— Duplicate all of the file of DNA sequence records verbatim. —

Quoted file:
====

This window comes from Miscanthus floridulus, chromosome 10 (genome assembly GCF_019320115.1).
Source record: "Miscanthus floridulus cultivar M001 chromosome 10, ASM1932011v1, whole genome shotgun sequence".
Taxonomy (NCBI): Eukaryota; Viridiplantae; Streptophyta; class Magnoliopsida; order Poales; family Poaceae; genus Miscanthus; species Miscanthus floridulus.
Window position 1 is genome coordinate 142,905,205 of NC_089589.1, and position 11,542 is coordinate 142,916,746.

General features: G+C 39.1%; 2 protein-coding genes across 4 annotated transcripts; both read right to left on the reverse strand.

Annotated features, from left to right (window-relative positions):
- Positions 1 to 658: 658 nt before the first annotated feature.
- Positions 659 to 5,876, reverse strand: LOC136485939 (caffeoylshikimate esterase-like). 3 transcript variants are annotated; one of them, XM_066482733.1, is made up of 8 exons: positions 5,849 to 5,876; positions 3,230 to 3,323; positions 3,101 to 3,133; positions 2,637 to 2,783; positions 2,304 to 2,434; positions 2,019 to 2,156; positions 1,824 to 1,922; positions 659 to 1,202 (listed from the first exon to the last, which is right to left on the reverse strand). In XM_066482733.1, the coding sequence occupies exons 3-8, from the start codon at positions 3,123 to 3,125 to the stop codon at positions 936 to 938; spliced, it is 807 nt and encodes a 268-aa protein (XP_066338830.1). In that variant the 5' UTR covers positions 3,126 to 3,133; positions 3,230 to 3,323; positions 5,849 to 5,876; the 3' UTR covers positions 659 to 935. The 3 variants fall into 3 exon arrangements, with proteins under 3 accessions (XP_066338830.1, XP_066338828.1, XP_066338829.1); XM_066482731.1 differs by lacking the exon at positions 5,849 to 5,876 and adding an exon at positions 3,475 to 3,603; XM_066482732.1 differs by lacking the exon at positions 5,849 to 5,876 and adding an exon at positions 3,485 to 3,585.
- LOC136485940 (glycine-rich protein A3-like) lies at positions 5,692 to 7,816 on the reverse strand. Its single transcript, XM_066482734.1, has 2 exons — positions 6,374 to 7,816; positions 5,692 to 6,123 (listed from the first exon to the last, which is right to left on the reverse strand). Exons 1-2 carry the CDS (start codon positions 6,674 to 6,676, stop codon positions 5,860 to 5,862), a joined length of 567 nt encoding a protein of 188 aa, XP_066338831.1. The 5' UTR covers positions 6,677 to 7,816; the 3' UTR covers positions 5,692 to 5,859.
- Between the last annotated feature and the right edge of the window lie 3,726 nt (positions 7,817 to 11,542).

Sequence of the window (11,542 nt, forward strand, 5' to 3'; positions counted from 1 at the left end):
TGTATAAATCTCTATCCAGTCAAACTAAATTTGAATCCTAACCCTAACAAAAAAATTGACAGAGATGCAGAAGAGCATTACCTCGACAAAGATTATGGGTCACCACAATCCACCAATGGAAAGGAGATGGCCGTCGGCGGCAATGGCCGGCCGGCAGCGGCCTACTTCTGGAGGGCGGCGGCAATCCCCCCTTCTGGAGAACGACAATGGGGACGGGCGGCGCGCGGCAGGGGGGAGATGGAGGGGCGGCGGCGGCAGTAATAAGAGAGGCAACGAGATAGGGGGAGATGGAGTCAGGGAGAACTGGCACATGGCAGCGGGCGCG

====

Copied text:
This window comes from Miscanthus floridulus, chromosome 10 (genome assembly GCF_019320115.1).
Source record: "Miscanthus floridulus cultivar M001 chromosome 10, ASM1932011v1, whole genome shotgun sequence".
Taxonomy (NCBI): Eukaryota; Viridiplantae; Streptophyta; class Magnoliopsida; order Poales; family Poaceae; genus Miscanthus; species Miscanthus floridulus.
Window position 1 is genome coordinate 142,905,205 of NC_089589.1, and position 11,542 is coordinate 142,916,746.

General features: G+C 39.1%; 2 protein-coding genes across 4 annotated transcripts; both read right to left on the reverse strand.

Annotated features, from left to right (window-relative positions):
- Positions 1 to 658: 658 nt before the first annotated feature.
- Positions 659 to 5,876, reverse strand: LOC136485939 (caffeoylshikimate esterase-like). 3 transcript variants are annotated; one of them, XM_066482733.1, is made up of 8 exons: positions 5,849 to 5,876; positions 3,230 to 3,323; positions 3,101 to 3,133; positions 2,637 to 2,783; positions 2,304 to 2,434; positions 2,019 to 2,156; positions 1,824 to 1,922; positions 659 to 1,202 (listed from the first exon to the last, which is right to left on the reverse strand). In XM_066482733.1, the coding sequence occupies exons 3-8, from the start codon at positions 3,123 to 3,125 to the stop codon at positions 936 to 938; spliced, it is 807 nt and encodes a 268-aa protein (XP_066338830.1). In that variant the 5' UTR covers positions 3,126 to 3,133; positions 3,230 to 3,323; positions 5,849 to 5,876; the 3' UTR covers positions 659 to 935. The 3 variants fall into 3 exon arrangements, with proteins under 3 accessions (XP_066338830.1, XP_066338828.1, XP_066338829.1); XM_066482731.1 differs by lacking the exon at positions 5,849 to 5,876 and adding an exon at positions 3,475 to 3,603; XM_066482732.1 differs by lacking the exon at positions 5,849 to 5,876 and adding an exon at positions 3,485 to 3,585.
- LOC136485940 (glycine-rich protein A3-like) lies at positions 5,692 to 7,816 on the reverse strand. Its single transcript, XM_066482734.1, has 2 exons — positions 6,374 to 7,816; positions 5,692 to 6,123 (listed from the first exon to the last, which is right to left on the reverse strand). Exons 1-2 carry the CDS (start codon positions 6,674 to 6,676, stop codon positions 5,860 to 5,862), a joined length of 567 nt encoding a protein of 188 aa, XP_066338831.1. The 5' UTR covers positions 6,677 to 7,816; the 3' UTR covers positions 5,692 to 5,859.
- Between the last annotated feature and the right edge of the window lie 3,726 nt (positions 7,817 to 11,542).

Sequence of the window (11,542 nt, forward strand, 5' to 3'; positions counted from 1 at the left end):
TGTATAAATCTCTATCCAGTCAAACTAAATTTGAATCCTAACCCTAACAAAAAAATTGACAGAGATGCAGAAGAGCATTACCTCGACAAAGATTATGGGTCACCACAATCCACCAATGGAAAGGAGATGGCCGTCGGCGGCAATGGCCGGCCGGCAGCGGCCTACTTCTGGAGGGCGGCGGCAATCCCCCCTTCTGGAGAACGACAATGGGGACGGGCGGCGCGCGGCAGGGGGGAGATGGAGGGGCGGCGGCGGCAGTAATAAGAGAGGCAACGAGATAGGGGGAGATGGAGTCAGGGAGAACTGGCACATGGCAGCGGGCGCG